New, more powerful IMA system could power Type R version of hybrid coupe

Honda R&D chief Tomohiko Kawanabe has confirmed that the firm is working on a high-performance CR-Z hybrid.

In an exclusive interview with Autocar, Kawanabe admitted that development work on the more powerful two-door has started, and that — contrary to earlier reports — it will keep its IMA hybrid system.

“It’s true: we are working on a more powerful CR-Z,” he said. “Our problem with the car as it stands is that it looks very good, but it doesn’t have the performance some customers expect.”

Autocar’s sources suggest that Honda might turn to a turbocharged 1.6-litre engine for the new CR-Z, but Kawanabe refused to confirm this.

"The decision on the engine hasn’t been made,” he said. “Turbocharging is an option, but a high-compression petrol engine would work better in tandem with a hybrid assist system.”

It is highly likely that the faster CR-Z will use Honda’s next-generation IMA system, which will appear first in the US-market Civic Hybrid next year.

Featuring lithium ion batteries, the new IMA will be capable of producing twice as much power as Honda’s nickel-metal hydride system, without requiring a larger battery.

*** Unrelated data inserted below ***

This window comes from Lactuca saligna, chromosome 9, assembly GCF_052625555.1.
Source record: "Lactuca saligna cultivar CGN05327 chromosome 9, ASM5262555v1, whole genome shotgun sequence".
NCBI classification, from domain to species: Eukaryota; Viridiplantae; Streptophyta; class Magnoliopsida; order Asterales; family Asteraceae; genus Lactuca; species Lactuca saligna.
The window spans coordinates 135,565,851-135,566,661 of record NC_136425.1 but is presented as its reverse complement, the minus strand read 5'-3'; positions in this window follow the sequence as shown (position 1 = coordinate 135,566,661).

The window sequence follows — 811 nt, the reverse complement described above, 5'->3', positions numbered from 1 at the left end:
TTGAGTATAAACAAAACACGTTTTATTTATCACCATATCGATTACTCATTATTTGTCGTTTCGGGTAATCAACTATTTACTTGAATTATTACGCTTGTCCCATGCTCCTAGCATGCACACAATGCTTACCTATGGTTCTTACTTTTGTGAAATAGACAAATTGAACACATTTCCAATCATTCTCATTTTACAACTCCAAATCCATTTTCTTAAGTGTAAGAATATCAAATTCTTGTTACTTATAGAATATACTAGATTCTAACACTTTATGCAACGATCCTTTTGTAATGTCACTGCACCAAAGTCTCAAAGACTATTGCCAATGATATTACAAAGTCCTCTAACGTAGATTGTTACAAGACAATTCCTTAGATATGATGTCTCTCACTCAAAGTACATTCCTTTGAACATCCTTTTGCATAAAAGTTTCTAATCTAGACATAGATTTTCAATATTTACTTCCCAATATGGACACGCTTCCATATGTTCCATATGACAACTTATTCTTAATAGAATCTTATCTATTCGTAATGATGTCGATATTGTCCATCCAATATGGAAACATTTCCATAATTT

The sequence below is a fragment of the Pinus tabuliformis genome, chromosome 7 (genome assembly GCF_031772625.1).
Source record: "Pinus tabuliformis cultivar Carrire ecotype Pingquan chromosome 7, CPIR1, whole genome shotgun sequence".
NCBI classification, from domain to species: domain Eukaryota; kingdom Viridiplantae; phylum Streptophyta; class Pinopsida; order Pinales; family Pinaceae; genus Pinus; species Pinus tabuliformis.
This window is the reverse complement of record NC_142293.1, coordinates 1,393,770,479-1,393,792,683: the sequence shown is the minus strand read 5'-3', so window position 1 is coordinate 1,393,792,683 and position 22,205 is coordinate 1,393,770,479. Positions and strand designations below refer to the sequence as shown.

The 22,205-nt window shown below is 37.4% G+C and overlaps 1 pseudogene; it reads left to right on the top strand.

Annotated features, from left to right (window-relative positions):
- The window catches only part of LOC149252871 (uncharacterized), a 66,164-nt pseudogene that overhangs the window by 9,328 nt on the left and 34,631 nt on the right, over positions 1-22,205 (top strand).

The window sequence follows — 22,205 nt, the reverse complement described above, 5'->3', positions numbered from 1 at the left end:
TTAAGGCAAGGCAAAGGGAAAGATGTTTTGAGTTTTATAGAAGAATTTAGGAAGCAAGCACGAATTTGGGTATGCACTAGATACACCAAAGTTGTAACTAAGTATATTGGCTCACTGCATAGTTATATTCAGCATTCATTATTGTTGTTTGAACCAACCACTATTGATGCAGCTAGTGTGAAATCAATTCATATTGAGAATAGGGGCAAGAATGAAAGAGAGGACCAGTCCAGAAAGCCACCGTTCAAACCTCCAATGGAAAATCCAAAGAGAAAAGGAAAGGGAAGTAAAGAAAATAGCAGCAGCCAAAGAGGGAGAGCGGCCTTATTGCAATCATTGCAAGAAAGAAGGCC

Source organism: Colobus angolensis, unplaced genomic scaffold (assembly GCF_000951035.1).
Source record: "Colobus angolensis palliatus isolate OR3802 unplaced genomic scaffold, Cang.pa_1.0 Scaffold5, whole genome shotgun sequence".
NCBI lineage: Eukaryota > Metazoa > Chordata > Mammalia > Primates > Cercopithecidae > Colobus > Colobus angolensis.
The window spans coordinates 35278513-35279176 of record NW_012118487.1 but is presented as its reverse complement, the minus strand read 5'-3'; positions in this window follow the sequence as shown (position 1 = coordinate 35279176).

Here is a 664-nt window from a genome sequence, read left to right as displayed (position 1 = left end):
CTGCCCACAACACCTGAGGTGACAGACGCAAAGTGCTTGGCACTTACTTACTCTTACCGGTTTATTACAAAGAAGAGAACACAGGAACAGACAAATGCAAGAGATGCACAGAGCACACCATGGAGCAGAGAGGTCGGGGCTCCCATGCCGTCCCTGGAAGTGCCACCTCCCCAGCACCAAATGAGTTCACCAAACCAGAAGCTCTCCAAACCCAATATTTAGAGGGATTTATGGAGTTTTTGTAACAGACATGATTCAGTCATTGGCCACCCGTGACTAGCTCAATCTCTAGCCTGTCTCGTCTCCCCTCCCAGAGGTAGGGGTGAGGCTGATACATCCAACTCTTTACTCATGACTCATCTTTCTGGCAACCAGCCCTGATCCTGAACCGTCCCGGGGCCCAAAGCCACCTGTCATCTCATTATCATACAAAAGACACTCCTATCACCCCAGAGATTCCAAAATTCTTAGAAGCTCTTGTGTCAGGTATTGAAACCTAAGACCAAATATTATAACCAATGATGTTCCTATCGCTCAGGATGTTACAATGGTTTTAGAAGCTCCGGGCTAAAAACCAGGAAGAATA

A more sophisticated coupling should also allow it to fully disengage from the engine during brake energy regeneration (something the current IMA system can’t do), allowing it to recapture more kinetic energy to recycle as electric power.

The problem for the CR-Z’s performance will be Honda’s efficiency targets. “It will not be acceptable for the new car to be less fuel efficient than the current one,” Kawanabe said. “The CR-Z must deliver low CO2 emissions, as well as be fun to drive.”

That being the case, a combined petrol-electric power increase to 160bhp is likely, delivered without compromising fuel efficiency thanks to that more powerful hybrid system.

Our Verdict

Hybrids aren’t usually cars to quicken the blood

The Honda CR-Z is as intriguing and appealing to drive as hybrids currently get

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